When you’re in a bad mood - because of traffic, the weather, or your date last night who smelled like Febreze and stole your Ventra card - it’s important to know about some things that can make you feel better. For example, restaurants with the Feel Good Factor™. And Soule, a BYOB soul food restaurant in West Town, has so much of it that you’ll forget all about that $37 cab ride you took home.
The Feel Good Factor™ at Soule is apparent right when you walk in, despite the fact that you almost definitely won’t get seated for a while. The delicious-smelling food, and a nice, helpful person taking your name (and number if you want to hang out at the bar next door), will immediately make you feel glad you’re here. The atmosphere is enjoyable - it’s brightly lit and cheerful, with a lot of comfy booths. And the food is worth the wait.
Soule’s short menu has excellent versions of Southern and soul food classics. For example, juicy and flavorful fried green tomatoes covered in a spicy remoulade, and crispy fried catfish that’s perfectly seasoned. There’s also a big bowl of shrimp and grits in a buttery, garlicky sauce that’s so enjoyable we wouldn’t be surprised to find out it’s made with teddy bear tears.
Then there are the sides, which take a meal here from really good to great. The lineup includes smoky collard greens that have the perfect balance of vinegar to fatty ham, simple-looking mac and cheese that’s actually some of the best we’ve ever had, and a chicken spaghetti - with chicken breast, American cheese, and a tasty cream sauce - that illustrates why, deep inside every person, there’s a hidden appreciation for casseroles. Most entrees come with a choice of two sides, but the only reasonable thing to do is order as many as you want, on principle.
In fact, the only real problem with Soule is that it’s too small for the number of people who (understandably) want to eat here. Depending on where you’re sitting, you’ll have a view of all the hopeful diners milling around waiting for a table. But they never seem particularly impatient - maybe because they understand what happens when you sit down here: you don’t want to leave.
Soule has eat-your-feelings food in the best way possible. And you shouldn’t just save it for when you’re sad - it’s as good for celebrating a special occasion as it is for getting over your ex’s joke about your morning breath at Laugh Factory’s open mic night. The point is, no matter what kind of mood you’re in when you arrive here, you’re going to leave feeling even better.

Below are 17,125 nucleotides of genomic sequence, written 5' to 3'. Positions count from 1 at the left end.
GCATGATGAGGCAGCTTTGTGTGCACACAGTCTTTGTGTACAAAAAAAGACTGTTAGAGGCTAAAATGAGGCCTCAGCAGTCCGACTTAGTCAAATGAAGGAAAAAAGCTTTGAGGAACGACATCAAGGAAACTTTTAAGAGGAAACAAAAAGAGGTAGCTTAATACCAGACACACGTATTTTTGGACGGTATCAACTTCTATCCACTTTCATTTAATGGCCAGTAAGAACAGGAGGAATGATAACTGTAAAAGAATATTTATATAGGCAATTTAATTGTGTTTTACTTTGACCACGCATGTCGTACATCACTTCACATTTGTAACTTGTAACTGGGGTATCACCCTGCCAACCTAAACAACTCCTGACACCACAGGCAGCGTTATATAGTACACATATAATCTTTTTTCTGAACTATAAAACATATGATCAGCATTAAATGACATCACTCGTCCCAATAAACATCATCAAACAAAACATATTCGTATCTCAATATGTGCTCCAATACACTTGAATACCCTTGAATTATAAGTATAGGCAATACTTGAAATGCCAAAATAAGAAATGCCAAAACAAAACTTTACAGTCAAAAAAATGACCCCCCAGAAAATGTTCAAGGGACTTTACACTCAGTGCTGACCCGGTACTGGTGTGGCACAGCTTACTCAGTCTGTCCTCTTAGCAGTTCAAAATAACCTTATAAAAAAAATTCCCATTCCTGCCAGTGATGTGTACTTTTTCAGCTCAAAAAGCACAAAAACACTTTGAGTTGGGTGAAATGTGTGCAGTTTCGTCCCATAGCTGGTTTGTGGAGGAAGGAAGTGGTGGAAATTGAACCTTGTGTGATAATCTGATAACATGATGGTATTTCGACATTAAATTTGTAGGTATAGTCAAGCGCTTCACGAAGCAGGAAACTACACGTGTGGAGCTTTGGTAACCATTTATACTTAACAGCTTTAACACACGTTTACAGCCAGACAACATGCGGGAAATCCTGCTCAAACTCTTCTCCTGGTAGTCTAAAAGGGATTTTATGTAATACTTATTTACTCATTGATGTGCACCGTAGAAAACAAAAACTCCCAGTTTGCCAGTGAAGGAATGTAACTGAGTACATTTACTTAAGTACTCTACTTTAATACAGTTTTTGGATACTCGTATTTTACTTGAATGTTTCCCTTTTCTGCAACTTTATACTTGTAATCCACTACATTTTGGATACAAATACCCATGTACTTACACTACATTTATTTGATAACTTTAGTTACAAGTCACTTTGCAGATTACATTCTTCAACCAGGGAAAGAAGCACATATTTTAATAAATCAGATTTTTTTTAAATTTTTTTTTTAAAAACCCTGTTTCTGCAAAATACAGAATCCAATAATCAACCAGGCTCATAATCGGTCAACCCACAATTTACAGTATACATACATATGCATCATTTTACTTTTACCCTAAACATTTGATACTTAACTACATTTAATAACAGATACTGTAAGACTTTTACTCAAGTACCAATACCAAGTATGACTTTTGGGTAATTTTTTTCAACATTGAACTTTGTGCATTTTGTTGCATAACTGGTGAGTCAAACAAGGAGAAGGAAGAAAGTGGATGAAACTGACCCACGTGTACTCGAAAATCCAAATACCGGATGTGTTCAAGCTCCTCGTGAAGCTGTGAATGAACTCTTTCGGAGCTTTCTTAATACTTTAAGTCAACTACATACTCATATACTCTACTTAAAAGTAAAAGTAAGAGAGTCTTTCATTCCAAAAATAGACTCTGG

The fried green tomatoes are juicy, the breading is well-seasoned, and the spicy remoulade on top is delicious.
Whether you get this by yourself as an entree, or get it to share, the shrimp and grits needs to be on the table. It’s buttery and garlicky, with perfectly cooked shrimp and cheesy grits.
The cornmeal-crusted catfish is crispy, and the seasoning in the batter is spot-on. Add a little hot sauce, and this is your new favorite fried catfish.
The batter for this is pretty light, and it doesn’t overwhelm the chicken. You get to choose between dark and light meat, and the dark is our favorite.
The lamb chops are cooked to medium, and get a tasty salty and smoky flavor from the gravy they’re served with.
This is a generous serving of salmon, with a few pieces of shrimp. It’s on a bed of mashed potatoes so good we’re sad they’re not a side, and the garlic cream sauce needs to be poured all over our problems.
You have a few sides to choose from here: greens, mac and cheese, sweet potatoes, chicken spaghetti, creamed corn, dirty rice, and asparagus. Except for the watery creamed corn and boring-by-nature asparagus, we’d come here for a meal of the sides.
There are three desserts on the menu, and they’re all worth getting. There’s a cake of the day, banana pudding, and a warm peach cobbler with ice cream. The cake and banana pudding are (rather disconcertingly) served in plastic to-go containers, but we don’t care. We’re staying to enjoy ourselves for as long as possible.